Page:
CCM vs. SG: Cover Songs

CCM vs. SG: Cover Songs August 15, 2011

Recently I’ve been pondering yet another one of the many things that sets CCM and SG apart: cover songs (and projects). In southern gospel, it’s quite common for even top-tier groups to fill up a good percentage of their main releases with covers, whether of relatively recent songs or old standards. It’s also common for groups to put out entire projects of covers, sometimes as a tribute to another group like the Cathedrals or the Happy Goodmans.
I don’t observe this nearly as much in CCM. On occasion, various artists will collaborate on some special event covers project as a tribute to somebody significant in Christian music (like Rich Mullins). Once in a while, a group will release a project of CCM classics covers (Avalon, Another Time, Another Place). Some praise and worship artists will cover each other, but those are generally songs everybody and his uncle is doing anyway (“How Great is Our God,” “Blessed Be the Name”). In general, it would be considered odd for half of an artist’s latest project to be made up of already-recorded songs. In fact, on the rare occasion that an artist chooses to re-interpret an old song (e.g. Bethany Dillon with Amy Grant’s “Lead Me On”), it’s focused on as a somewhat surprising/significant choice. And you never see current non-worship artists regularly incorporating each other’s songs into their repertoire.

Think about it. Has MercyMe ever covered Casting Crowns? Has Third Day ever covered MercyMe? Did the new group Sidewalk Prophets start out with projects of MercyMe, Casting Crowns and Third Day covers? No—each group has its own material. Going farther back, 4Him was often compared with the Imperials, but did they ever release an Imperials tribute project in between main-lines? No (although that could have been pretty cool). Come to think of it, there were a lot of similar-sounding AC harmony groups in the 90s (4Him, Point of Grace, Phillips Craig & Dean, Avalon), but they all did their own stuff and had their own styles.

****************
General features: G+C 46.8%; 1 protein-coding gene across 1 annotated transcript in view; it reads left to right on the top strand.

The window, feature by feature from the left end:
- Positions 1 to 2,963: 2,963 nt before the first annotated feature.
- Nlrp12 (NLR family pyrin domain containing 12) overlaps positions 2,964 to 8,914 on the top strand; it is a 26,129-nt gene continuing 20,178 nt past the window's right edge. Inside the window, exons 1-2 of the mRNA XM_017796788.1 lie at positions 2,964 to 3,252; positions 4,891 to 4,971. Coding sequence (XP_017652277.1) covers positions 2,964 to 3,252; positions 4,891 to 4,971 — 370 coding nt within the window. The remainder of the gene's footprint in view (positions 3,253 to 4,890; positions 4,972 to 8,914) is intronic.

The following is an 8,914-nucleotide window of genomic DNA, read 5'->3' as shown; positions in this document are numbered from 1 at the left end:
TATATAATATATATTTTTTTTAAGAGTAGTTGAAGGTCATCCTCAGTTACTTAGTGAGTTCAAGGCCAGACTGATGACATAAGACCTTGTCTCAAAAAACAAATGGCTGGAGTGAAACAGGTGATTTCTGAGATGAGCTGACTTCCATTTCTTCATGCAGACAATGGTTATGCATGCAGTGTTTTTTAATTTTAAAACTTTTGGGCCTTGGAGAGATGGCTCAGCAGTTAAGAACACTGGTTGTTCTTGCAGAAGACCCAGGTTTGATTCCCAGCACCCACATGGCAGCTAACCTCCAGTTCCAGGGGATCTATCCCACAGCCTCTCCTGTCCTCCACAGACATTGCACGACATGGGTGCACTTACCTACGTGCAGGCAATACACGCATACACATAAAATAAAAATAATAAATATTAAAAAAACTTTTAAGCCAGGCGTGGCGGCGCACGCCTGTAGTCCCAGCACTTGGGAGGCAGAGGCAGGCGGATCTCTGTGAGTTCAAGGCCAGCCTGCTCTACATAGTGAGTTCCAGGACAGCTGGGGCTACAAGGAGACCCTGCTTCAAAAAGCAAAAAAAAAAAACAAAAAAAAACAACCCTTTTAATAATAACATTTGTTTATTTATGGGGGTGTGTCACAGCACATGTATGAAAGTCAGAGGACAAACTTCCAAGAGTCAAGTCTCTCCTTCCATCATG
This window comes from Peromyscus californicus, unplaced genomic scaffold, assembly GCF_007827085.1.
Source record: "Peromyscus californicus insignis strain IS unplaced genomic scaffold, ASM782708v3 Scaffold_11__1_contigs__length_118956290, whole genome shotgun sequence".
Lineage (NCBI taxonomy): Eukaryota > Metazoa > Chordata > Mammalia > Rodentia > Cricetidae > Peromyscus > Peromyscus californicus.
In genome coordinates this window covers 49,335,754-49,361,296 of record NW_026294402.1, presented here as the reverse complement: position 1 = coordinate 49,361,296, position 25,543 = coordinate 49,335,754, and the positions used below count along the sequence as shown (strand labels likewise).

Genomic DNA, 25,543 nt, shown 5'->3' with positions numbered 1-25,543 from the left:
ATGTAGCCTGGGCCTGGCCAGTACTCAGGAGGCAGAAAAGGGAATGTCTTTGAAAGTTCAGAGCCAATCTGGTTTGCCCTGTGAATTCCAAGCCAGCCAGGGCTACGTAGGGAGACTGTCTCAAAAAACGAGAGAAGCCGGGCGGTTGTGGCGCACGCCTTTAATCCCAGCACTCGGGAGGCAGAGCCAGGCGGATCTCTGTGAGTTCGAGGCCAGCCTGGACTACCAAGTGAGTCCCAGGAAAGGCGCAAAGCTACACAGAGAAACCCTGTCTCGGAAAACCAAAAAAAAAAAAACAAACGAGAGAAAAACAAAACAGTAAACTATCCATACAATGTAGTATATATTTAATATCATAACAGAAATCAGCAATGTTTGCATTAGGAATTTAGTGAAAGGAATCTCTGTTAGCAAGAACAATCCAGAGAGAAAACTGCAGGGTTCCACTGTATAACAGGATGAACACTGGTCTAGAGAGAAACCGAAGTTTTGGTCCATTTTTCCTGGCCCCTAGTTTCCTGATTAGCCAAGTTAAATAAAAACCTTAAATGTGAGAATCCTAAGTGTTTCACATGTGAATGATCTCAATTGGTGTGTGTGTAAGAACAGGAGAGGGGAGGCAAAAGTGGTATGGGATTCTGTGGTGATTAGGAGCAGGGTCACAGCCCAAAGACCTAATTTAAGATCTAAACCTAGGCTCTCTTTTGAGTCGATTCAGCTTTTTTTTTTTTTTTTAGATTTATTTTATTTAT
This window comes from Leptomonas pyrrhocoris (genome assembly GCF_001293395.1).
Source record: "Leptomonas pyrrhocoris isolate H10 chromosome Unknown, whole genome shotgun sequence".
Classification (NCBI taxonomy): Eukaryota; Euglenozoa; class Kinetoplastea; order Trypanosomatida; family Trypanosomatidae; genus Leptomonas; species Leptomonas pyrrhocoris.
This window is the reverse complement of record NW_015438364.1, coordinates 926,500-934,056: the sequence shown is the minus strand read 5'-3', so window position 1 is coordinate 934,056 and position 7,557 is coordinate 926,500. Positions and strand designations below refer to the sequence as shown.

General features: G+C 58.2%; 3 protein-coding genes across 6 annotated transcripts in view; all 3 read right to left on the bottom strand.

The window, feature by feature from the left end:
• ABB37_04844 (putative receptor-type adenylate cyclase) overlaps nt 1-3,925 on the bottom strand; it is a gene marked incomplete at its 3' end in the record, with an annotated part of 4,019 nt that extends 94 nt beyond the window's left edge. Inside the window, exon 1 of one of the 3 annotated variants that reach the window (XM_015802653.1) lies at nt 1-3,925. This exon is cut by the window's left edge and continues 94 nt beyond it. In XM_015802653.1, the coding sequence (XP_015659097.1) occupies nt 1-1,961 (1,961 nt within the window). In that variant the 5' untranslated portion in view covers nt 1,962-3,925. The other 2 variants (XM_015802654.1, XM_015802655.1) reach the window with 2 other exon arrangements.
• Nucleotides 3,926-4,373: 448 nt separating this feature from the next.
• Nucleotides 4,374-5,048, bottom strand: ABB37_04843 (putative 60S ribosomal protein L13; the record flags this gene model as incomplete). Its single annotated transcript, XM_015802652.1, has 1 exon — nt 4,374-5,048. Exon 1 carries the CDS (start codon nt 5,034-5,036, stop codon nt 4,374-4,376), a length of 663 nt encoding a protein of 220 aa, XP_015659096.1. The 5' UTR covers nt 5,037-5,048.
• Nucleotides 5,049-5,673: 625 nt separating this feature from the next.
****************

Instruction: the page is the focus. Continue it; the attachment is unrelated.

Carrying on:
Why is this? Is it because southern gospel has even more similar-sounding artists, thereby making it easier for the same songs to get bounced around among various groups? Is it because CCM has fewer adaptable “standards,” thereby making it more urgent that new artists bring all-new material?
Here’s another thought: I see more of the “covers phenomenon” in country than in CCM, although still less than in SG.

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  • quartet-man

    Interesting post. Maybe at least part is because SG is more about being traditional and that might include re-recording the same songs. Granted, some of the tribute projects concentrated on songs that were “newer” songs instead of standards. However, CCM is more about doing a new thing and constantly for lack of a beter word evolving.

  • Shrewd point. Heck, CCM critics get antsy when an artist releases several albums in a row that have the same sound!

  • Take a CCM listener to a southern gospel concert, and you’ll most likely hear, “I listened to this with my grandma at church.” It’s nostalgia.

  • So in other words, southern gospel listeners like what they know.

  • Q-man is probably right and a lot more knowledgeable than me, but I wonder if it could be that most newly written music is targeted for CCM and not SGM.

  • You’re right, although there are writers in the southern gospel industry who are steadily producing new material as well. And there are even a few like Tony Wood who work in both genres.

  • Jake

    Diane Wilkinson, Joel Lindsey, Wayne Haun, Rodney Griffin, jim Brady ….
    SG shouldn’t have any shortage of new music. Is it that the fans are slow to accept new songs, or are the artists unwilling to take a risk on something new?

  • Jake, that’s what I said—you can definitely find southern gospel writers churning out fresh stuff.
    I think you have asked an excellent question which may deserve a post of its own. I’m not entirely sure what the answer is, but I believe it’s a combination of both the reasons you suggested.

  • Amy Herrera

    “Make new friends, but keep the old.
    One is silver and the other gold!”